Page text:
Pedro Ventura lives in Los Angeles and is quadriplegic due to a spinal cord injury. Prior to his gun violence injury in 2019, he personally attended therapy in both New York City and Los Angeles. In New York, he often commuted an hour and a half by subway to get to his appointments.
Now Ventura doesn’t have to spend time making it to an in-person appointment, nor does he have to worry if his therapist’s office is too small to comfortably fit his wheelchair. “You don’t think about it unless you’re in a chair,” Ventura said. “But accessibility in an office doesn’t always come naturally.” Finding a new therapist online was also easier because he didn’t have to travel to multiple offices to interview potential counselors.
Ventura said he doesn’t miss being in physical space with his therapist. “I feel like I can open up about the same on screen. A good therapist is a good therapist.”
Los Angeles-based therapist Maria Evans sees all of her clients from a distance, partly because she wants them to avoid the hassles of traffic. At the start of the pandemic, Evans helped train more than 10,000 therapists and social workers who had had to transition to teletherapy.
In some cases, Evans believes it would be better for clients to go to an office to meet — if, for example, they don’t feel safe at home or lack privacy. But in most cases, in their opinion, teletherapy is sufficient; She even had long-term patients that she never met in person. When they split, she said: “There were a lot of tears. This shows that we are still able to form the kind of deep connections that we would if we spoke face-to-face.”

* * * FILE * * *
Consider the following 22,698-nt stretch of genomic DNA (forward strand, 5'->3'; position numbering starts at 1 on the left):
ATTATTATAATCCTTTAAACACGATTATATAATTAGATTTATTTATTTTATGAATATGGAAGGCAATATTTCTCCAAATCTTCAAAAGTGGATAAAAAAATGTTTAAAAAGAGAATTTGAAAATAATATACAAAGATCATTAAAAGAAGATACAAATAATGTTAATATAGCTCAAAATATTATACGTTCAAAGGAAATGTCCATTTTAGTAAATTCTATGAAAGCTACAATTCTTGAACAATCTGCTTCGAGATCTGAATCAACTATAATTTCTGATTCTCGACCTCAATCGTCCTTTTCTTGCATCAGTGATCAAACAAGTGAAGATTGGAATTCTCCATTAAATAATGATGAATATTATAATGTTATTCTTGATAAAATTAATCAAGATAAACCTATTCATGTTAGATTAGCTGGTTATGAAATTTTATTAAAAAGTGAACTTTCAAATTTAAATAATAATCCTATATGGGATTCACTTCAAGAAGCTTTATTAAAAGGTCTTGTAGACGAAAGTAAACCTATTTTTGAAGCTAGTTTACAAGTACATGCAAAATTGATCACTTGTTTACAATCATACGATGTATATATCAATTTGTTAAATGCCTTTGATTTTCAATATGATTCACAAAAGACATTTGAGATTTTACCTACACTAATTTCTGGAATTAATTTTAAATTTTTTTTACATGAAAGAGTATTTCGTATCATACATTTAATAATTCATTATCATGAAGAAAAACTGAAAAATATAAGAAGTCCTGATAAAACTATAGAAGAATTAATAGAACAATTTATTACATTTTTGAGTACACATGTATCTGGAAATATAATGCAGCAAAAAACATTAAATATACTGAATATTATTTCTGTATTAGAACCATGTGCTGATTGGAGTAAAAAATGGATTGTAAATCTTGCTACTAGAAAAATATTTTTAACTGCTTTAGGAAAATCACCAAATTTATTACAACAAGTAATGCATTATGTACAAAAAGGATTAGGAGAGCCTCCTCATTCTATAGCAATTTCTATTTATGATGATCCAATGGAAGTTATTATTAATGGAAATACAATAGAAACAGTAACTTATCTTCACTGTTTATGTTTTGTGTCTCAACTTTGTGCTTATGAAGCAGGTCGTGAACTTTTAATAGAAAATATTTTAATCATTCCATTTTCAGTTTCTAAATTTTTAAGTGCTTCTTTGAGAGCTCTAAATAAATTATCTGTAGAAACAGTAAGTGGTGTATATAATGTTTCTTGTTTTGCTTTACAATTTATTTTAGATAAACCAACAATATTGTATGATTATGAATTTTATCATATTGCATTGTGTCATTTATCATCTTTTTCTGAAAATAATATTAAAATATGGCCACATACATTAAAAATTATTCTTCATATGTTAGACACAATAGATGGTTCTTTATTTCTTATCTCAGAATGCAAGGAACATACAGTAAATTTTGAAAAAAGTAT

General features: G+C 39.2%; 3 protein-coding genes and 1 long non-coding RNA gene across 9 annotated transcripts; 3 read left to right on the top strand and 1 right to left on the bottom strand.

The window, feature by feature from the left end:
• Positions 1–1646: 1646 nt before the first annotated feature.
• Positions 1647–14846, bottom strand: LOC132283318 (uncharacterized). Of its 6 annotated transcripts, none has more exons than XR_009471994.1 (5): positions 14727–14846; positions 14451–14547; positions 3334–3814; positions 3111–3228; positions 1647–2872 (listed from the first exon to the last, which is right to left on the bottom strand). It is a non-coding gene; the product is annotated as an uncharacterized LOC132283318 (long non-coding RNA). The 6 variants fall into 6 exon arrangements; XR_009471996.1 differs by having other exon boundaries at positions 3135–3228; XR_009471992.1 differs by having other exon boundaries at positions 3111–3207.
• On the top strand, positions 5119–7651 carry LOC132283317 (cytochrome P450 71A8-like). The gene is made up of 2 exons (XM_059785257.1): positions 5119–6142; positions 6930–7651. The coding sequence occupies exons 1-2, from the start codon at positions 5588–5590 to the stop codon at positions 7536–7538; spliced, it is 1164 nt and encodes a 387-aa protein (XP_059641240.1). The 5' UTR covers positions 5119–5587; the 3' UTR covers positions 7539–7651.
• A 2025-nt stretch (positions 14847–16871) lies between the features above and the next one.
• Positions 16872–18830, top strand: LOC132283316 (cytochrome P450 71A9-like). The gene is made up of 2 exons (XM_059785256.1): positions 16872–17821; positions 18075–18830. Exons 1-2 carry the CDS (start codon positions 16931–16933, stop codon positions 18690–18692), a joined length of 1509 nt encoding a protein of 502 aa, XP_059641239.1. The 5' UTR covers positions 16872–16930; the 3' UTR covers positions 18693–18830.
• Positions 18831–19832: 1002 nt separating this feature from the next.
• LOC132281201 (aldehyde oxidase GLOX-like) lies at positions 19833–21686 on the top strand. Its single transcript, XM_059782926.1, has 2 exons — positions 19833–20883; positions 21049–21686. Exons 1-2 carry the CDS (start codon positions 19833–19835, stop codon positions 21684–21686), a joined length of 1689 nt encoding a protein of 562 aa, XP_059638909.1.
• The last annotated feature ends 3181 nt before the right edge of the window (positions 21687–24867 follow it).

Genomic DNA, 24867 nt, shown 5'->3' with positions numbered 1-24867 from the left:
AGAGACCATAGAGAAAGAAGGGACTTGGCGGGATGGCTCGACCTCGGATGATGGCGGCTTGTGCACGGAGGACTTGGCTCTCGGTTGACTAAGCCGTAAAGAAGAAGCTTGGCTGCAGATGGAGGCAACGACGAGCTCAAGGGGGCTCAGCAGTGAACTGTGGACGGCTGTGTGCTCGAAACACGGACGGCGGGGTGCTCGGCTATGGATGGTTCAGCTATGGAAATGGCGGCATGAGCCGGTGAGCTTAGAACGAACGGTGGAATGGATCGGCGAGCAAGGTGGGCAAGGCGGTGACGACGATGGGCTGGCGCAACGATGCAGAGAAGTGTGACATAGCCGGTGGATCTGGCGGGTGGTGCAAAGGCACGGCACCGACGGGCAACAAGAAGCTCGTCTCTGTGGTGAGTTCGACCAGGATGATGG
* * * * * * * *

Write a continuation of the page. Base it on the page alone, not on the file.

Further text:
While convenience is a big factor, another important benefit of teletherapy is the increased comfort patients feel, potentially allowing them to open up more. For me, it’s my fluffy slippers; Santa Monica therapist Ashley Graber said she has clients whose service animals join them for sessions. She also said that online therapy helps her get a better insight into a patient’s private life.
And it doesn’t all have to be one way or the other. Some patients benefit from hybrid treatment. For example, my husband prefers to see his therapist in person because he feels he benefits from the connection. But he still has many behavioral health appointments online, which saves him hours of driving each week.
However, I will continue my therapy online as long as my insurance will reimburse it and choose to heal from the comfort of my home.
Amy Ettinger is the author of Sweet Spot: An Ice Cream Binge Across America. Find them under www.amyettinger.com.